In acquisition accounting, purchase price allocation is a practice in which an acquirer allocates the purchase price into the assets and liabilities of the target company acquired in the transaction. Purchase price allocation is an important step in accounting reporting after the completion of a merger or acquisition.
The currently accepted accounting standards, such as the International Financial Reporting Standards (IFRS), require employing the purchase price allocation method for any type of business combination deal, including both mergers and acquisitions. Note that past accounting standards required purchase price allocation only in acquisition deals.
Components of Purchase Price Allocation
Purchase price allocation primarily consists of the following components:
1. Net identifiable assets
Net identifiable assets refer to the total value of assets of an acquired company, less the total amount of its liabilities. Note that the “identifiable assets” are those with a certain value at a given point in time and whose benefits can be recognized and reasonably quantified.
Essentially, the net identifiable assets represent the book value of assets on the balance sheet of the acquired company. It is important to understand that identifiable assets may include both tangible and intangible assets.
A write-up is an adjusting increase to the book value of an asset that is made if the asset’s carrying value is less than its fair market value. The write-up amount is determined when an independent business valuation specialist completes the assessment of the fair market value of assets of a target company.
Essentially, goodwill is the amount paid in excess of the target company’s net value of its assets minus its liabilities. Goodwill is calculated as a difference between the purchase price and the total fair market value of assets and liabilities of an acquired company.
From an acquirer’s perspective, goodwill is critical in its accounting reporting because both US GAAP and IFRS require a company to re-evaluate all recorded goodwill at least once a year and record impairment adjustments if necessary. Goodwill is not depreciated but is sometimes amortized over time.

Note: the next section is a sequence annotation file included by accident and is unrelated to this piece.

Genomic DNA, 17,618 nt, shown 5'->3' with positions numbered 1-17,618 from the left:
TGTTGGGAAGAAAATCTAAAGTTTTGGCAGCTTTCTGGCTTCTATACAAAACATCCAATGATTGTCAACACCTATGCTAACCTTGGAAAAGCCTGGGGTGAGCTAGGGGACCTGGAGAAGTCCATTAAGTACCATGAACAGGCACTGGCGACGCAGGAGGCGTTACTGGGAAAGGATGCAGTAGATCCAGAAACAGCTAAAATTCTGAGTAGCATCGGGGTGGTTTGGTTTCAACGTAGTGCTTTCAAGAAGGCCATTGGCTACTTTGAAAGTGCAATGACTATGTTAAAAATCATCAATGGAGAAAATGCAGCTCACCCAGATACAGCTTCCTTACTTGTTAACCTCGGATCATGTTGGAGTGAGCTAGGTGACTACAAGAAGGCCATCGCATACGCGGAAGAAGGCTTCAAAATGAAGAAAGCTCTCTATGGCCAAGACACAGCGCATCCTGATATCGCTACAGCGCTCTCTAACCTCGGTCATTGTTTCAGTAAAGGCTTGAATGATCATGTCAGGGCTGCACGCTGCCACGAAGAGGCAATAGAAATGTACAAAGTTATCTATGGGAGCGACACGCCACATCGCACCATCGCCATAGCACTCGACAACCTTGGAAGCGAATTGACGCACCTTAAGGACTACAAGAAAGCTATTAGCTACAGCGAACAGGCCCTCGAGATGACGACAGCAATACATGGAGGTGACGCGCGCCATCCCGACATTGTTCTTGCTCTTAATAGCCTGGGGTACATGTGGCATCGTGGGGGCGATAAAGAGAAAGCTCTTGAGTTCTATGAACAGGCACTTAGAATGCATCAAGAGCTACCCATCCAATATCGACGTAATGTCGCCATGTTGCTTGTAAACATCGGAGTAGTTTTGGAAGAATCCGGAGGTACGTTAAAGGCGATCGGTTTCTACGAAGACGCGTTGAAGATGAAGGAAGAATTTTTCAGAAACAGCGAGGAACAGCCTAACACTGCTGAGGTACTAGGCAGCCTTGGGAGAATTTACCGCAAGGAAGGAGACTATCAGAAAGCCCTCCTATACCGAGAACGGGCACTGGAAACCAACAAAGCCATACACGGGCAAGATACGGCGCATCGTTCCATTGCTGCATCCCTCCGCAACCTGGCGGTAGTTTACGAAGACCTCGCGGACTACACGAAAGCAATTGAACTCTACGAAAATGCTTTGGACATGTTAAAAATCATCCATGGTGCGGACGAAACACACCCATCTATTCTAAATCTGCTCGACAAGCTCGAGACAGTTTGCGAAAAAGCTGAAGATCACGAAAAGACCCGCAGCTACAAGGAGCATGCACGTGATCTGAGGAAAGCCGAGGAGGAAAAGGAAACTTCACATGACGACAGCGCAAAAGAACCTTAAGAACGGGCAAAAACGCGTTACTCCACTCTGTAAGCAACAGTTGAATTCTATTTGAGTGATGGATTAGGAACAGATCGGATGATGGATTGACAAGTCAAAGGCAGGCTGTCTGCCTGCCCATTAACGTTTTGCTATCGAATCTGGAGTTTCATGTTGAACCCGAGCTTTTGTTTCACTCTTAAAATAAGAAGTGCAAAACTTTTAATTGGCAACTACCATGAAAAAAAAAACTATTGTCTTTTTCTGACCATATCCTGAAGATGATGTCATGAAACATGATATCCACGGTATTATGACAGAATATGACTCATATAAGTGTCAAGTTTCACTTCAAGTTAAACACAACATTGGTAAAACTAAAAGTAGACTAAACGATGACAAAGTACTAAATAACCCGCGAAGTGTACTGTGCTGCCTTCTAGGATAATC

Note that acquisition-related costs – including, but not limited to, various legal, advisory, or consulting fees – are not considered in purchase price allocation. According to accounting standards, an acquirer must expense the costs whenever they have been charged while the corresponding services have been provided.
Example of Purchase Price Allocation
Company A recently acquired Company B for $10 billion. Following the completion of the deal, Company A, as the acquirer, must perform purchase price allocation according to existing accounting standards.
The book value of Company B’s assets is $7 billion, while the book value of the company’s liabilities is $4 billion. Therefore, the value of the net identifiable assets of Company B is $3 billion ($7 billion – $4 billion).
The assessment of an independent business valuation specialist determined that the fair value of both assets and liabilities of Company B is $8 billion. This finding implies that Company A must recognize a $5 billion write-up ($8 billion – $3 billion) to adjust the book value of the company’s assets to its fair market value.
Finally, Company A must record goodwill since the actual price paid for the acquisition ($10 billion) exceeds the sum of the net identifiable assets and write-up ($3 billion + $5 billion = $8 billion). Therefore, Company A must recognize $2 billion ($10 billion – $8 billion) as goodwill.
Thank you for reading CFI’s guide to Purchase Price Allocation. To keep learning and developing your knowledge of financial analysis, we highly recommend the additional CFI resources below:
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